Crime & Justice

Police ID Nashville bomb suspect, seize 2nd vehicle

Washington, Dec 27 (efe-epa).- Nashville police on Sunday officially identified a possible suspect in the vehicle-bomb blast in the city last week, while authorities were investigating a second suspicious vehicle and its driver on the outskirts of the Tennessee country music capital.

Nashville Police Chief John Drake identified the main suspect in what appears to have been a suicide bombing as Anthony Quinn Warner, a white 63-year-old, although he did not rule out the possibility of investigating more people in the blast.

Authorities believe that the possible author of the attack may have died in the explosion early Friday morning in downtown Nashville, and on Saturday they searched Warner’s home looking for DNA and other evidence that could link him with the human remains found at the site of the explosion, which was on a downtown street in front of an AT&T building, CNN reported.

The huge explosion on Christmas morning of the RV packed with explosives slightly injured three people in the vicinity and severely damaged dozens of buildings just minutes after a tape recording was played multiple times from the vehicle warning people to evacuate the area.

Local tension continued on Sunday, as authorities arrested the driver of another “suspicious vehicle” on Nashville’s outskirts, this one a white truck, and blocked traffic along a stretch of local highway so they could investigate the matter.

That truck had broadcast an audio message similar to the one heard before the Christmas Day blast, the Rutherford County Sheriff’s Office said in a statement.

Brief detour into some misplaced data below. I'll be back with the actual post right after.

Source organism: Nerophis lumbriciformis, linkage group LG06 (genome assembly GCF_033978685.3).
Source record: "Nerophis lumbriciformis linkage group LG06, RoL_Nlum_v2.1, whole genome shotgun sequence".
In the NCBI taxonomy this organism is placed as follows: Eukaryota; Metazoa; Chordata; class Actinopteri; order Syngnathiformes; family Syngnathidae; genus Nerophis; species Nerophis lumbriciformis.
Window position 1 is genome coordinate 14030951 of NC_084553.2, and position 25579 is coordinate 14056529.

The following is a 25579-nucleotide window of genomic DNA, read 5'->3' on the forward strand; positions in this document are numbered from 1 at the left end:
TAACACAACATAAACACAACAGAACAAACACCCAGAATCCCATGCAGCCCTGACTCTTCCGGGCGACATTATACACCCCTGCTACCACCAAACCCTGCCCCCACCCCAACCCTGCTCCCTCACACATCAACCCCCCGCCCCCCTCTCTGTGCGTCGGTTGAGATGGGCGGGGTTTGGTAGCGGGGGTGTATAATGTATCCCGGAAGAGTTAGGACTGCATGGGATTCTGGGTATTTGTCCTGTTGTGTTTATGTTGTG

When the recording began being played loudly, the white truck was parked in front of a food store in the town of Walter Hill, located in Rutherford County, some 37 miles (60 km) from downtown Nashville, the local sheriff’s office said.

After starting the audio broadcast, the truck began driving toward the town of Lebanon, in Wilson County, which is also very close to Nashville and where authorities arrested the driver.

Television images on Sunday showed the truck parked along a rural stretch of highway, with no houses around but numerous law enforcement vehicles nearby, including those of the FBI and other agencies, blocking the passage of the truck.

The discovery of the truck seemed to complicate the investigation just when law enforcement authorities seemed to be focusing on a single bomber: Warner, who was an electronics expert who lived in Nashville neighborhood of Antioch.

The FBI on Saturday questioned several of Warner’s acquaintances and asked them if they whether the suspect was afraid of 5G technology, according to several local news stations.

Investigators believe that Warner suffered from paranoia linked to that technology and believed that it could be used to spy on Americans, according to WSMV television.

That could be one of the possible motivations for the bomb attack that investigators are pursuing: the possibility that Warner was aiming to disrupt telecommunications in the area.

The RV blew up as it was sitting in front of a building occupied by AT&T, causing interruption of local landline and cellular telephone service for thousands of people around Tennessee and in parts of the neighboring states of Kentucky and Alabama.

The six police officers who were in the vicinity when the blast occurred on Sunday spoke with local media and confirmed that just before the explosion, a recording of Petula Clark’s No. 1 1964 pop music hit “Downtown” could be heard being played from the RV.

Meanwhile, Los Angeles entertainment executive Michelle Swing reportedly has been connected to Warner, according to numerous news reports.

Swing, who lives in downtown Los Angeles, formerly lived and went to school in Knoxville, Tennessee, and works as an artist development director at AEG Presents, reportedly received two houses from Warner via quit claim deeds.

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